About The Chase 2012

Welcome to the launch of my new weekly column on the 2012 presidential election.  This space is called The Chase because when I think about the presidential nomination process, it seems less like the hackneyed “horse race” and more like NASCAR.  So it seemed appropriate to raise the proverbial green flag on this column the week the NASCAR season begins with the running of the Daytona 500, otherwise known as The great American Race or NASCAR’s Super Bowl.

This column will analyze an aspect of the Republican presidential nominating process and strive to shed some new light on this frenzied process.  Much that is written about this topic in other publications is long and heavy on process and minutiae about obscure staffers and hires while being short and thin on analysis, strategy, and deducing what events mean on a broader scale.  A good motto I would like to use for this space is, “Stand athwart the 24-hour news cycle, and yell THINK!”  This space will first and foremost attempt to be compelling by making you think and look at the nominating process from a different angle.  I am not without biases or preferences (though these can easily change based on how a politician performs once he or she has formally entered the 2012 arena).  My initial preferences and biases will be revealed in a later column, but I will be mindful of them and fair in examining the contours of the 2012 race.

The modern nominating contest is by no means quick and fast like a horse race.  Like the NASCAR season, it is a long grind and haul with its fair share of collisions, burnouts, and heated confrontations.  Strategies, tactics, and personalities matter, as do steady hands and advisers that can acts as “eyes in the sky.”  And while the notion that a random citizen candidate can just enter the field and win (just like the romanticized idea of a driver without a sponsor who comes to the track with a fixed-up car and wins in NASCAR) is clung to, today’s nomination process requires candidates to be well-oiled corporations of one.  Similarly, the field of contenders in both contests starts out large, but the wannabes are soon exposed, and the field eventually winnows down to a couple of contenders at the end.  And NASCAR’s fan base is similar in spirit to the GOP base.  Here are 10 more reasons why the presidential nominating contest is similar to NASCAR and hence the title of this column is The Chase.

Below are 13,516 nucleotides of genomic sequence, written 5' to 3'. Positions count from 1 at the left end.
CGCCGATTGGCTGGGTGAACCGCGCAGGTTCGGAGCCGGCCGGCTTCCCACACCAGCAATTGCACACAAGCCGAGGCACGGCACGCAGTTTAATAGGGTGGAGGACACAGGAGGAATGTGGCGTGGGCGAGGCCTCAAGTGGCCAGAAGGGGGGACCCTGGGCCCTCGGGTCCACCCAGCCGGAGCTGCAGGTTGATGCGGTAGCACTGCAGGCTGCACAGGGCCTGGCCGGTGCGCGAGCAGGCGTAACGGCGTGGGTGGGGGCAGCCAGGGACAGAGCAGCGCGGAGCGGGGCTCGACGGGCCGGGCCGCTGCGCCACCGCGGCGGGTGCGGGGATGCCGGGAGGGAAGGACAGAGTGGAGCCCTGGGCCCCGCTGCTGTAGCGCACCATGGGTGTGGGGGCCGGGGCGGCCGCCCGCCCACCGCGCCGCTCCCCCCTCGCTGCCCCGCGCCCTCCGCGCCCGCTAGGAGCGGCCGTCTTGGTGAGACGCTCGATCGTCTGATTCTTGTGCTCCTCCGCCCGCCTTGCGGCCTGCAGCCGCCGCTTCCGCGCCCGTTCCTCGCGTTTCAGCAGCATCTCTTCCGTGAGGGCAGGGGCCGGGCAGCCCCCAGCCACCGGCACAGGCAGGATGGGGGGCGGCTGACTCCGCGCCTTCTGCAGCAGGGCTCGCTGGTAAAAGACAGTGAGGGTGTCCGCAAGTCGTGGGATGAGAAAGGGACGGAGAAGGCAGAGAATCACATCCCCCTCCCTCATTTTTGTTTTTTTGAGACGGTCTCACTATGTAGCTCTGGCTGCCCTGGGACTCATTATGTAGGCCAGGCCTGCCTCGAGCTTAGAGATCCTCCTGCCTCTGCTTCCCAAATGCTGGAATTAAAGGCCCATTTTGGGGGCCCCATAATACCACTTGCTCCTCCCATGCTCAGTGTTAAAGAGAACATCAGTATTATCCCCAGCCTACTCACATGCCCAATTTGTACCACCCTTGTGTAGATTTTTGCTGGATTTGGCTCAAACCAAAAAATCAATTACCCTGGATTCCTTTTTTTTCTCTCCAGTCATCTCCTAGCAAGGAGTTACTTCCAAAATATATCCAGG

1.  Crew chiefs and pit crews:  No NASCAR driver can succeed without a great crew chief and pit crew.  Successful 2012 candidates likewise need an enterprising campaign manager and skilled operatives to help them avoid the perils and pounce on the opportunities that they will certainly encounter.

2.  Working together to get rid of an opponent:  Especially on tracks that require cars to have restrictor plates on them, strange alliances can occur between or among drivers.  Same thing in politics.  Fred Thompson surely helped John McCain in 2008.  Steve Forbes helped George H.W. Bush fend off Pat Buchanan in 1992.  Wesley Clark helped John Kerry ward off John Edwards in 2004 on the Democratic side.  In this cycle, which candidates will gang up on Sarah Palin if she runs?  Could a candidate like Mitch Daniels, who has repeatedly de-emphasized “social issues,” align himself with someone like a Jim DeMint?  Intrigue surely awaits.

3.  Controversy creates buzz:  NASCAR got on the map in 1979 when, during the Daytona 500, which was televised while much of the East Coast was being hit by a snowstorm, Cale Yarborough and Donnie Allison knocked each other out during the final lap.  Richard Petty scooted on past to win.  But the fireworks happened after the race, when Yarborough fought the Allison brothers (Donnie and his brother Bobby).  Likewise, the press will cover a spat or a fight over a policy prescription.  But another lesson that can be taken away from this is that when two people go at it full tilt, they just as easily mutually assure each other’s destruction (see Howard Dean and Dick Gephardt in the 2004 Democratic primary in Iowa).